How to integrate 'giving'

Philanthropy gives advisers unique opportunities to not only connect with their clients, but to present them with an appropriate giving structure.

The end of financial year has historically been a time when charities solicit support from individuals due to the generous tax deductions that can be gained.

However, for most people, the motivation to support a charity often exceeds the related tax benefit.

This gives advisers a unique opportunity to not only connect with their clients to uncover their passions, interests and values, but to present them with an appropriate giving structure.

Advisers are also well placed to assist clients who have the capacity to make significant donations, to be more effective in their philanthropy through a structured giving program.

A structured giving program enables donors to establish a foundation, a donor-advised account or a charitable trust in order to generate the same tax benefits as if they made a direct gift to a charity.


Through the foundation structure, the donor can ‘preserve’ initial and subsequent donations by staggering distributions to the end beneficiary (in line with minimum distribution requirements of their structure). Also, distributions from foundations or donor-advised accounts can only be made to a charity that is endorsed as Item 1 Deductible Gift Recipient charity.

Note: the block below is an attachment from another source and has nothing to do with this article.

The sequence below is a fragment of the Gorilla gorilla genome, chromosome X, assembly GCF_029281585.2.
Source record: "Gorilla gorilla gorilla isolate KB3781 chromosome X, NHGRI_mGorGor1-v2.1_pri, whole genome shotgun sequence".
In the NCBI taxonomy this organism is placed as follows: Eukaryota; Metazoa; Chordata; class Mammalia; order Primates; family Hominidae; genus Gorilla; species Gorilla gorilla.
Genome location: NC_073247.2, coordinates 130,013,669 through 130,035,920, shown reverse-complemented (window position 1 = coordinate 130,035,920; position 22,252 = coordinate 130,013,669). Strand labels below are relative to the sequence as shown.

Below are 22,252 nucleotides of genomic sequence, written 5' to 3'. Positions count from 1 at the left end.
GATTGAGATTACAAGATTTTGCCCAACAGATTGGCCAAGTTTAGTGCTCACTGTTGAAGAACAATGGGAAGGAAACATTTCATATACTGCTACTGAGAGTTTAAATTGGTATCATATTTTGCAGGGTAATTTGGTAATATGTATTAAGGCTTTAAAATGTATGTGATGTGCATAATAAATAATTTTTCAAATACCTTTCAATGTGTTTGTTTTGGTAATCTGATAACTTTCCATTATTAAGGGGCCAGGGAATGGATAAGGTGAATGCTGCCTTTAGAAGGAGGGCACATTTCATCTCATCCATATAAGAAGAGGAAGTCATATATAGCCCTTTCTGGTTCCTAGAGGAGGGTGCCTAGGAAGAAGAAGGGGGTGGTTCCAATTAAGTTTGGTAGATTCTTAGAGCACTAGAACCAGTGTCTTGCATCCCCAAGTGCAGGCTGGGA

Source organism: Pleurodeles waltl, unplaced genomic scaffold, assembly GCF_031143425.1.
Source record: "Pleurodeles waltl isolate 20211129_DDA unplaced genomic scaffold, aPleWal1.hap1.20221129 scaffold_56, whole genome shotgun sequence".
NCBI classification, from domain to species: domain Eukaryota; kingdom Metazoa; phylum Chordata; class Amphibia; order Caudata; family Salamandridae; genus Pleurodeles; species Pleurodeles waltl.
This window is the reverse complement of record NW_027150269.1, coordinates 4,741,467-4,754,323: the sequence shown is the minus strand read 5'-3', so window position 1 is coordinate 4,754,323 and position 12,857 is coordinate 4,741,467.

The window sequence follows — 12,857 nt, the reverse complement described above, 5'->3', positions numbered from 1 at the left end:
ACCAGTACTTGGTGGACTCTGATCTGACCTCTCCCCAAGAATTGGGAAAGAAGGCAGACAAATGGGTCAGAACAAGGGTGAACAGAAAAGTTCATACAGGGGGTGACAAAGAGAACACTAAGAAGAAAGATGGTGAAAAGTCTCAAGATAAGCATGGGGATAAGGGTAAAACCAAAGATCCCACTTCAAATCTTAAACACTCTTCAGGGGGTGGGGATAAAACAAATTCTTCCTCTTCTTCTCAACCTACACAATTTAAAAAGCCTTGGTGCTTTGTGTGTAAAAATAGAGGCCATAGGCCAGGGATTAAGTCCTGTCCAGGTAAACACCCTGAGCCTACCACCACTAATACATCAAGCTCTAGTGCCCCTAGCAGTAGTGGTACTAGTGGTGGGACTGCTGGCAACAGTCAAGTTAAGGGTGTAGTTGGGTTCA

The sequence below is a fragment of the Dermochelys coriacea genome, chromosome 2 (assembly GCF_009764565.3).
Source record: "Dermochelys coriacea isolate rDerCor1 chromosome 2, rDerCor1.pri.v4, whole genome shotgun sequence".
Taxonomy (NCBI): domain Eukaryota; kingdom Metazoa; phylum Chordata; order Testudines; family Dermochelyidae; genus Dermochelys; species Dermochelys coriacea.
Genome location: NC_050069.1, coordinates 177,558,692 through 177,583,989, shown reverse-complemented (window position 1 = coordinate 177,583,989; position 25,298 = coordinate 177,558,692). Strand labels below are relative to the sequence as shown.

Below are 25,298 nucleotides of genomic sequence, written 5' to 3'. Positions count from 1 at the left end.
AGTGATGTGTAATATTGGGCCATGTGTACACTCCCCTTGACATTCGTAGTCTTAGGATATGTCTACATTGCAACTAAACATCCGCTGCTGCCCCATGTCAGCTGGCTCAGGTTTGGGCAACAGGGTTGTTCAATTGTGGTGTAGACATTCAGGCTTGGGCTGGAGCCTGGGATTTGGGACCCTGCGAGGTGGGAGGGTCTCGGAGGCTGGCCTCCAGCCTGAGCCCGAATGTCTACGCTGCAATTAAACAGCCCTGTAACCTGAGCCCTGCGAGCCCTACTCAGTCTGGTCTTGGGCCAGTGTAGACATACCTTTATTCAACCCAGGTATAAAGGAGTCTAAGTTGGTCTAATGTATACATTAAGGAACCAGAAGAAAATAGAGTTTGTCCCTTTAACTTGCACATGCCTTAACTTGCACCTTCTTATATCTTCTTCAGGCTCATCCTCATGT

Due to preservation provisions, advisers can add a lot of value to their practice by alerting clients to their philanthropy options, as well as playing an important role in the ongoing management of their clients’ foundations or donor-advised accounts.

Philanthropy as part of a client’s overall wealth management strategy

Philanthropy naturally aligns itself with effective tax planning. However, it is also often raised by advisers and their clients considering succession planning. This is because charitable foundations are not subject to the ‘law of perpetuities’ and can be the ideal vehicle to instil values in future generations or continue a legacy, where there are no direct beneficiaries from an estate.

A successful way of alerting clients to their legacy options is to incorporate appropriate questions about philanthropy into your client’s initial fact find.

What philanthropic structure is best for your client?

There are many options to explore when establishing a philanthropic structure for a client. The motivation behind an individual’s decision to structure their giving may not be immediately apparent, but it is important the adviser provides clients with options.

When providing advice on structured giving, advisers should consider the following questions:

  • - Does the client understand their donation is irrevocable?
  • - Does the client wish to receive a tax deduction for their donation? If so, do they require it in the current financial year?
  • - What amount does the client wish to contribute to commence their structured giving program?
  • - What level of control or involvement does the client require in running or managing the charitable trust?
  • - Does the client understand that, by giving through an ancillary fund, they can only support charities endorsed as an Item 1 Deductible Gift Recipient?

The answers to these questions will guide the most suitable philanthropic structure for your client.

Typically, these include a private ancillary fund, a donor-adviser account or a testamentary charitable trust.

Ben Clark is the head of philanthropy for Australian Executor Trustees

How to integrate 'giving'
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